New York and Galaxy 21


After moving to New York City, George took a job as a salesman with a plastics company. This eventually led him to a job the radio station WOR, for what began as a sales call to sell the station plastic bags for promotional totes, quickly turned into an interview in the station’s sales department.

With the rise of disco music and its appeal to New York’s increasingly diverse population, George took the initiative to create a new format for WOR which incorporated this new, popular music. WOR decided to shelve the format, but George wasn’t done with disco. It was during this era that George entered the world of party promotion. He first hosted gatherings at his own apartment funded with entertainment allowances from WOR. However, the crowds at these parties – made up of a mix of George’s sales clients, his personal friends, and the elite after-hours circles of New York – quickly grew too large for the limited space.

Flyer for Galaxy21

George’s parties soon moved to the Fifth Avenue Hotel in Greenwich Village. These popular gatherings mixed the elegance of the hotel’s grand ballroom with disco-inflected designs and modern art. The DJ spun Motown hits and even early disco tracks. With word spreading fast and over 1,000 people flocking to the hotel each weekend, it wasn’t long before these parties again outgrew their venue. George knew he needed to expand, and so in 1974 he organized a group of investors to purchase a larger space. The prominent parties were moved to the former Cavanaugh’s restaurant on 23rd Street, four doors down from the famous Chelsea hotel. George converted this old space into a new nightclub which he named Galaxy 21.

Cavanaugh’s Restaurant

Galaxy 21 quickly became one of the true hot spots in the New York club scene. With multiple themed rooms, an art gallery, and famous DJs backing up a uniquely powerful sound system, the club attracted large crowds right from the start. Prominent guests included Jack Nicholson, Cher, the original Broadway cast of Rocky Horror Show, Motown songwriters Nick and Valerie Simpson, Aretha Franklin, the Rolling Stones, and more. However, the demographic makeup of the crowd shifted over time. After its opening Galaxy lost some of its diversity and evolved into a primarily Puerto Rican club.

In 1976, George was presented with an opportunity to bring the diversity and back to the club. Someone from the Tomorrow Show with Tom Snyder on NBC called Freeman about doing a nationally-televised show from a gay nightclub. Television at the time was not openly gay-friendly, so this was an unbelievable opportunity. Tom Snyder wanted to discuss gay entrepreneurship and the rising gay market, and he thought it would be ideal to do the show live from Galaxy. The only problem with NBC’s offer was that they had to finish filming by 7:30 pm in order to make the 11:00 pm live broadcast. George met with the Galaxy staff and came up with a plan to make this happen. NBC wanted live dancers, and with his party-planning experience in the disco dance era, George had plenty of connections. He also asked his friends from the Harkness Dance Center, Alvin Ailey Dance Theater, and Joffrey Ballet to come dance live at the Galaxy.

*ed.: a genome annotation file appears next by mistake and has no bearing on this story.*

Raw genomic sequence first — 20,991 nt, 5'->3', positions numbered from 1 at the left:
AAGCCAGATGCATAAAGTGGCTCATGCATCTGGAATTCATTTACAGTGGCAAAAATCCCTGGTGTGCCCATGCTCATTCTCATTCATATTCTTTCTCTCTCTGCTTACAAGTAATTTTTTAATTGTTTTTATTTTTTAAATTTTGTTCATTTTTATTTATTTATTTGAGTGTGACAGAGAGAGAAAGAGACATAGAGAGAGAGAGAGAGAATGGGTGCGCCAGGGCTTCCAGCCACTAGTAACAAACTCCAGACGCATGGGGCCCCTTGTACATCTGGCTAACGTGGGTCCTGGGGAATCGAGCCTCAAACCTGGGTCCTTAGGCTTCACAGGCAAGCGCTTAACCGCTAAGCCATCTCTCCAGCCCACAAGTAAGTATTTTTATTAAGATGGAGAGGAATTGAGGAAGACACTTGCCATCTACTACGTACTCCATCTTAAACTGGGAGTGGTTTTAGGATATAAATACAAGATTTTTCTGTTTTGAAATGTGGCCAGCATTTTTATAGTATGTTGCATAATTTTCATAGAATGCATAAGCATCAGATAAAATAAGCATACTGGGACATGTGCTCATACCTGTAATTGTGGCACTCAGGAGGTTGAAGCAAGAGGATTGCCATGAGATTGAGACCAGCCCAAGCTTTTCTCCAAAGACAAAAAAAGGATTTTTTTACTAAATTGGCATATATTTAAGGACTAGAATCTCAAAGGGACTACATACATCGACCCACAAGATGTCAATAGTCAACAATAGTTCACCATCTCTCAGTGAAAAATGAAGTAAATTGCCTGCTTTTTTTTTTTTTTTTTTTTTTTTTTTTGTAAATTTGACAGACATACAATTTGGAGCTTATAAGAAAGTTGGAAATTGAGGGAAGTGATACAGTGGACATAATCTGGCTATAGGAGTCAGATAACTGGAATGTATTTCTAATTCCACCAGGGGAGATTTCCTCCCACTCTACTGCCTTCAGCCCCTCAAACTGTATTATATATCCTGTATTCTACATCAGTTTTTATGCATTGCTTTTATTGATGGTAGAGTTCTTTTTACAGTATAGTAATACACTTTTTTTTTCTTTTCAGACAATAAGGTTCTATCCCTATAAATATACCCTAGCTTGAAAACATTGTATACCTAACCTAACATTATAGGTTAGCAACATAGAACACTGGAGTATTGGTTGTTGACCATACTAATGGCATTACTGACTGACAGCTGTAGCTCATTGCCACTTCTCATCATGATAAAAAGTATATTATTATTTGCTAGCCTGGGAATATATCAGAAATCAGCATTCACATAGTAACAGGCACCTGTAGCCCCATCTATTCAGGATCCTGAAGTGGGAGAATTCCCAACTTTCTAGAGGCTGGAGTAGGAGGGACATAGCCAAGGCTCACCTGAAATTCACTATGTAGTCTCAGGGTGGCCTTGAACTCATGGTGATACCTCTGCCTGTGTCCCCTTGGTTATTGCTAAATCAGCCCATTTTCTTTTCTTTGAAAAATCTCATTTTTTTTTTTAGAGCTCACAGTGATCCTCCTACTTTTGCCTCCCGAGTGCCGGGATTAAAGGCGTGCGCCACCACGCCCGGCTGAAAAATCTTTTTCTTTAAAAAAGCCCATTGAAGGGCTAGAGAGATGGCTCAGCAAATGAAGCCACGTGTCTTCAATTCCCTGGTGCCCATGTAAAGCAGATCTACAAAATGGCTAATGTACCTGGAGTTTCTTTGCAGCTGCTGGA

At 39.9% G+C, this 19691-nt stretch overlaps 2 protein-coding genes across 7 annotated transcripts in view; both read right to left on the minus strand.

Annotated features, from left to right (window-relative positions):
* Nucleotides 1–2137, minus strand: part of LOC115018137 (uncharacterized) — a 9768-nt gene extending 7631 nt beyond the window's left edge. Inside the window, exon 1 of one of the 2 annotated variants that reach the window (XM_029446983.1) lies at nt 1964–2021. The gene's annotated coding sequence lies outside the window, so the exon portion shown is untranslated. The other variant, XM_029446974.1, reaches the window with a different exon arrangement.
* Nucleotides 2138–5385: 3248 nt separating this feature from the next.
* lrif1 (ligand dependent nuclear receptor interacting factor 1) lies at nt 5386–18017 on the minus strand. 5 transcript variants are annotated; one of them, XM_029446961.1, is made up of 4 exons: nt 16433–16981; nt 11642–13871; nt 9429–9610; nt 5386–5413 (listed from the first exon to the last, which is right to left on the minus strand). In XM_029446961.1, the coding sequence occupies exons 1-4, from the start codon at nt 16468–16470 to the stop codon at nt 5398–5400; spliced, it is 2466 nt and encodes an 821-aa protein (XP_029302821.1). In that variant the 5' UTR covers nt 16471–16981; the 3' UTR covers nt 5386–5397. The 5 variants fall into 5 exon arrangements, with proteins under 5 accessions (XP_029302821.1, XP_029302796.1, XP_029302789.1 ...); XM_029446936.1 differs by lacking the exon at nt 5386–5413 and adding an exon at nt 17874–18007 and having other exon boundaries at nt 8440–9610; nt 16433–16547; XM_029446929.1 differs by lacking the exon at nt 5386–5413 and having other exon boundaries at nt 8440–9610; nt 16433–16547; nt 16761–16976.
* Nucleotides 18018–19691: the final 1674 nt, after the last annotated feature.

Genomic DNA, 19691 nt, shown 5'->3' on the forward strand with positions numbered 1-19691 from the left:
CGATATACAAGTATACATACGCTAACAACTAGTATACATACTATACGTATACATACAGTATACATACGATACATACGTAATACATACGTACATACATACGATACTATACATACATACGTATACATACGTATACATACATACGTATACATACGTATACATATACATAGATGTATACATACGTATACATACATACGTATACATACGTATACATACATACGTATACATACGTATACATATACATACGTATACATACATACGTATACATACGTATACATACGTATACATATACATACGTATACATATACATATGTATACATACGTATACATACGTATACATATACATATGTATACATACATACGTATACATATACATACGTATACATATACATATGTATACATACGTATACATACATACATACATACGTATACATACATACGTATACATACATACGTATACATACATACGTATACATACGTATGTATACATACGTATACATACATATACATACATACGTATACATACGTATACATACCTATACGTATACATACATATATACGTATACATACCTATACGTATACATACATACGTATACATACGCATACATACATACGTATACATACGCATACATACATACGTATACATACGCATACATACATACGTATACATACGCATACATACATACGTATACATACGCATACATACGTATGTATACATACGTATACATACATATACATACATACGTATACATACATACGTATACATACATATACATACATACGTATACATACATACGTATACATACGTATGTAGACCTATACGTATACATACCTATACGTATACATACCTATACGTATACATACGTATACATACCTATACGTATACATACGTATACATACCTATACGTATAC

Galaxy21

Freeman immediately recognized this publicity opportunity as a way to restore the initial popularity of the nightclub among all New Yorkers. With this in mind, he printed 1,000 embossed fliers to promote the live show, and gave out 30-day VIP “fresh face” passes to select guests, with the goal of bringing in new patrons and injecting new energy into the club. The show was a tremendous success; not only did the NBC live national broadcast promote Galaxy 21 as a popular nightclub, but within six weeks the exposure caused the club’s demographics to shift back to its original identity – highly diverse and very gay-friendly.

Unfortunately, by the end of 1976, Galaxy 21 was forced to abruptly shut its doors. The crowds hadn’t thinned and the hype hadn’t diminished. Rather, it was a matter of shady activity by the landlord that caused the club to turn off the lights. The three buildings composing Galaxy 21 shared a utility meter with a small number of apartments above. Unbeknownst to George or any of his staff, the building’s owners, real estate mogul Saul Goldman and his partner Alexander DiLorenzo Jr., had failed to pay the utility bills for those apartments for several years. The owners unfairly attempted, and succeeded, in transferring the debt to Galaxy 21 – resulting in a six-figure bill the club simply couldn’t afford.

This unjust ruling brought an end to George Freeman’s career as a club owner in New York City. However, it also kick-started the biggest and most extensive project of his life: The Monastery.


Media from Galaxy 21